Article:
G-2215

Indigenous Communities-Water

Description

Financing

Documents

Photos

History Logs

Project Description

Region: South America

Country: Bolivia

Location: La Paz

Total Budget: $94,105

Area of Focus: Water and sanitation


Credit Card Fundraising

Fundraising Goal:

$10,000

Already Donated:

$0

Still Needed:

$10,000

The project partners are seeking individual donations to bridge a funding gap. Please consider supporting this project with a credit card donation. To do this, click the "Donate Now" button below!


With a population of 10,647 habitants (2012), Coro Coro, was one of the most important mining areas in Bolivia because of its copper deposits and was home to the Coro Coro United Copper Mines. Due to several economic and political crises in 1985, the mining center was closed and its workers left the area. Since then, the development of the town has been stagnant. Coro Coro contains in its territory several natural heritage landmarks, such as Kuntur Jipiña, the salt lake of Jayuma Llallawa and the church of Qaqinkura (Caquingora).

These villages in Coro Coro suffer from a lack of sanitation and water infrastructure, leaving the communities vulnerable to water-related health problems. Families in these villages face many challenges such as:

o Changing weather patterns causing drought for long periods of time, impacting agriculture and the livelihoods of inhabitants;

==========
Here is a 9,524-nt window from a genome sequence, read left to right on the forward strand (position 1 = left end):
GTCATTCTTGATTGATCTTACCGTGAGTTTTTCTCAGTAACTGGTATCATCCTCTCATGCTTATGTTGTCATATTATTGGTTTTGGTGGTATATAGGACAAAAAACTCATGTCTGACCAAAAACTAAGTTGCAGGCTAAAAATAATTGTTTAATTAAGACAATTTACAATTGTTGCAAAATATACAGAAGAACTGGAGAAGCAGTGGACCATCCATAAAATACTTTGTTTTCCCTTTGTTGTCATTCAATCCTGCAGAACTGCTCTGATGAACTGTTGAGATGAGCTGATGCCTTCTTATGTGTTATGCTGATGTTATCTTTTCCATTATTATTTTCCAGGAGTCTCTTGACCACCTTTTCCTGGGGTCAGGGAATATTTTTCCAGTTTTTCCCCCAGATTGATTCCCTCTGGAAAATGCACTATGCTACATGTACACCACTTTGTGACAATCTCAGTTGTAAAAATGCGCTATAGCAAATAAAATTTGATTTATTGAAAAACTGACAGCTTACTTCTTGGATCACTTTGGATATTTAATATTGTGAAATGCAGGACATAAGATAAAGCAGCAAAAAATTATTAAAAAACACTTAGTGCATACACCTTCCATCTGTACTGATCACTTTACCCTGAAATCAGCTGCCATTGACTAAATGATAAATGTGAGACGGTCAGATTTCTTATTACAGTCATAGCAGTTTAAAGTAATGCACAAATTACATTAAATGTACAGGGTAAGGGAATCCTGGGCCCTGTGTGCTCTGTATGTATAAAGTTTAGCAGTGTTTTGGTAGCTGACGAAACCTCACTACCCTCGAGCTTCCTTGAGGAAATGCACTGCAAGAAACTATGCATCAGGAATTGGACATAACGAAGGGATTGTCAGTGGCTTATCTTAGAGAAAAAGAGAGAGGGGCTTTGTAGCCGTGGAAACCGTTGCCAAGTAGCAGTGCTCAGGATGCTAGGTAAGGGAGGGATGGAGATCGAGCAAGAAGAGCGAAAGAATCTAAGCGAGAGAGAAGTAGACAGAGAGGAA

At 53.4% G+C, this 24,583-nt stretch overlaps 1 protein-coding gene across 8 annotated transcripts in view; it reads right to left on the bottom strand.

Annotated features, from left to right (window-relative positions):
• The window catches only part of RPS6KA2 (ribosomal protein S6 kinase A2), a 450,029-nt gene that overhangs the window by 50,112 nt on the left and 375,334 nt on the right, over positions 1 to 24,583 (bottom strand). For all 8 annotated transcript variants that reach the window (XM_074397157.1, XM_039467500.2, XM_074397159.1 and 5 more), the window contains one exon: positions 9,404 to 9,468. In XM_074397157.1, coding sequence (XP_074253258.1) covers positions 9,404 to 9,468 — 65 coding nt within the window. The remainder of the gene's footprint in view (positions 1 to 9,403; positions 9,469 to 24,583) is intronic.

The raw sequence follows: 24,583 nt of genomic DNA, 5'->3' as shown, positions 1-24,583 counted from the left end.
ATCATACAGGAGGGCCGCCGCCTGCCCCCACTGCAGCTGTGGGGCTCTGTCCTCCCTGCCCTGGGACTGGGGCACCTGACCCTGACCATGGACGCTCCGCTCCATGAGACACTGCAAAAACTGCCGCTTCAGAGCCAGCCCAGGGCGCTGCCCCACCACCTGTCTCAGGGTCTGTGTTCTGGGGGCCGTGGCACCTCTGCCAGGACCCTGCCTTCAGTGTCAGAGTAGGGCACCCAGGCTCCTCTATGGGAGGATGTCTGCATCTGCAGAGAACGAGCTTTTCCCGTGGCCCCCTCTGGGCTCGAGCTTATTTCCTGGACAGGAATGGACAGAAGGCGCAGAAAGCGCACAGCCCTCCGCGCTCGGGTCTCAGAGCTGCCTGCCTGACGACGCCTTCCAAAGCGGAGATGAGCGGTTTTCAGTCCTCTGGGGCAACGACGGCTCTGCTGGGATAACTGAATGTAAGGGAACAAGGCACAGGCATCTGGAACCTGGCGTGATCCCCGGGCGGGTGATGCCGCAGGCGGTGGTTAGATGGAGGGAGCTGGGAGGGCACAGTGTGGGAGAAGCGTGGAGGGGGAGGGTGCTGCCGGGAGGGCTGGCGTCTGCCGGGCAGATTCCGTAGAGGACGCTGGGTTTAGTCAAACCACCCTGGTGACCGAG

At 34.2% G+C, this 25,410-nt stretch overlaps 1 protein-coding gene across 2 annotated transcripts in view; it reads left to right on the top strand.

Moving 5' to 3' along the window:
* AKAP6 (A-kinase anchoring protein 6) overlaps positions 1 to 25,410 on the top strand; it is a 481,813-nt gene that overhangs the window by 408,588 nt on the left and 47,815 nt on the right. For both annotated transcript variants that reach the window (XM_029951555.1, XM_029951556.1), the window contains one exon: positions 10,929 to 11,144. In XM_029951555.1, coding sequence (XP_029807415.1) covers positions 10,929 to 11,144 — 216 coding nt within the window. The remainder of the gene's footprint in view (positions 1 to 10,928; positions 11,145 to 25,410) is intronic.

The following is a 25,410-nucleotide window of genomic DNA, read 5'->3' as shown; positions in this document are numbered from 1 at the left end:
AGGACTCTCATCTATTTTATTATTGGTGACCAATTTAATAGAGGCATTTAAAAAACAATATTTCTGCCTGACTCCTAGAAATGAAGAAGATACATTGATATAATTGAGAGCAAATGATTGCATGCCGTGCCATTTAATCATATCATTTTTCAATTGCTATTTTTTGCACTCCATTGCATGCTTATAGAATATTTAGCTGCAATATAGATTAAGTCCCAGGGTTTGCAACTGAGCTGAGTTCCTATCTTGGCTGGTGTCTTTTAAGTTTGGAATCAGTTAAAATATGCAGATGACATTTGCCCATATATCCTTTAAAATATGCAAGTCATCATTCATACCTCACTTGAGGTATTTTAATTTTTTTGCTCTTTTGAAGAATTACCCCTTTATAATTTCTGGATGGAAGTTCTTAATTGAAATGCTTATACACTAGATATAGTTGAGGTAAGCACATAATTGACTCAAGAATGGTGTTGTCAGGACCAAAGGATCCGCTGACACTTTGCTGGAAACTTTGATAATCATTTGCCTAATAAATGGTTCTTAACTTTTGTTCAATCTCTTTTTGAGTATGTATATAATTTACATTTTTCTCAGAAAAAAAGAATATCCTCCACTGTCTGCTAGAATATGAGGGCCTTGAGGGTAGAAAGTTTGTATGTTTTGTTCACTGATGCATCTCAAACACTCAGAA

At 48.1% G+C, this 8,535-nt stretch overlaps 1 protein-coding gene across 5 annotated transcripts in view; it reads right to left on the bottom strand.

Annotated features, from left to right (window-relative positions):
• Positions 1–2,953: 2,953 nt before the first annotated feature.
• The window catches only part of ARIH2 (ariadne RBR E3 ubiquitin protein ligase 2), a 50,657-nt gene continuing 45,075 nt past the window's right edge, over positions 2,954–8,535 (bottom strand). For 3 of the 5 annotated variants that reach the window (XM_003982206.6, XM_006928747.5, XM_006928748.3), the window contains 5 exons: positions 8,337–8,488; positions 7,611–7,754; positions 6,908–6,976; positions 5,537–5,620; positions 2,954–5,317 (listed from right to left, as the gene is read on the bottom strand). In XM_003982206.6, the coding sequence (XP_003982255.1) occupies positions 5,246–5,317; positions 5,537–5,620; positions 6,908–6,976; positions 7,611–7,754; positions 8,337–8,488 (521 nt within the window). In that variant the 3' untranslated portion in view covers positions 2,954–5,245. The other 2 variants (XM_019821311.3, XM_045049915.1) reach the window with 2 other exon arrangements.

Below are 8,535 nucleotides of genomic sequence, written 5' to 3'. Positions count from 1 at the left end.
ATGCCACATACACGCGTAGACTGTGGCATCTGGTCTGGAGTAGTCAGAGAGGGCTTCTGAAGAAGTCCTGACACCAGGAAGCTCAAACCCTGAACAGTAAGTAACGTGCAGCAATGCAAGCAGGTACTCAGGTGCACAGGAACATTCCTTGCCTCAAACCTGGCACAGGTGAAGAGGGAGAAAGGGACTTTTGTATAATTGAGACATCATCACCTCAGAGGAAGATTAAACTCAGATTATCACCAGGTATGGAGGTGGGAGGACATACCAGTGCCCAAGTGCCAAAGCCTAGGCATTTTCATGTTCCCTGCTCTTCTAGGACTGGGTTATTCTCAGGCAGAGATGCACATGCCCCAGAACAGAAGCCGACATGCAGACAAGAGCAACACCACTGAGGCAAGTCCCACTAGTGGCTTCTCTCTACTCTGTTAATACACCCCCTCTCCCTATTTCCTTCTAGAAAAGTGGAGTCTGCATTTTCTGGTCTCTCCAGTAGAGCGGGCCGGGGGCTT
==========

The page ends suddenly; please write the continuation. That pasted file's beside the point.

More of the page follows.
o Long distances between dwellings, which are very scattered;

o High numbers of children and adults who become sick and/or die from diarrhea and other infectious diseases, due to contaminated drinking water.

As many other indigenous communities in El Altiplano, Coro Coro, the first municipal section of the Coro Coro Province, is facing a serious water crisis due to shrinking glaciers, extreme droughts and management challenges. With a population of 10,647 habitants (2012) is one of the most vulnerable rural areas in La Paz Bolivia since it is located in the Bolivian Andean Plateau with an elevation of 12,800 feet. The main goal of this project is to provide access to clean and safe water as well as sanitation training to four indigenous Aymara communities in the municipality of Coro Coro-Province of Coro Coro, La Paz: Phina Litoral, Phina Pallini, Quinoani y Rosapata. These four villages are isolated and their inhabitants desperately need access to safe drinking water, especially during the dry season (May-October) when water is especially scarce and often only found far from the villages. Meeting immediate water needs would allow people in these villages to pursue other activities, expanding their economy, and allowing residents to exercise more control over their living circumstances.

The population of Coro Coro has grown significantly in recent years but the current water coverage is as low as 30%. People in these villages suffers many challenges including changing weather patterns causing drought for long periods of time, impacting agriculture and the livelihoods of inhabitants. They suffer from lack of water infrastructure and sanitation, leading to water-related health problems. High numbers of children and adults who become sick and/or die from diarrhea and other infectious diseases, due to contaminated drinking water. Families including children consume water from long distance springs and wells. They have to walk long distances between dwellings, which are very scattered.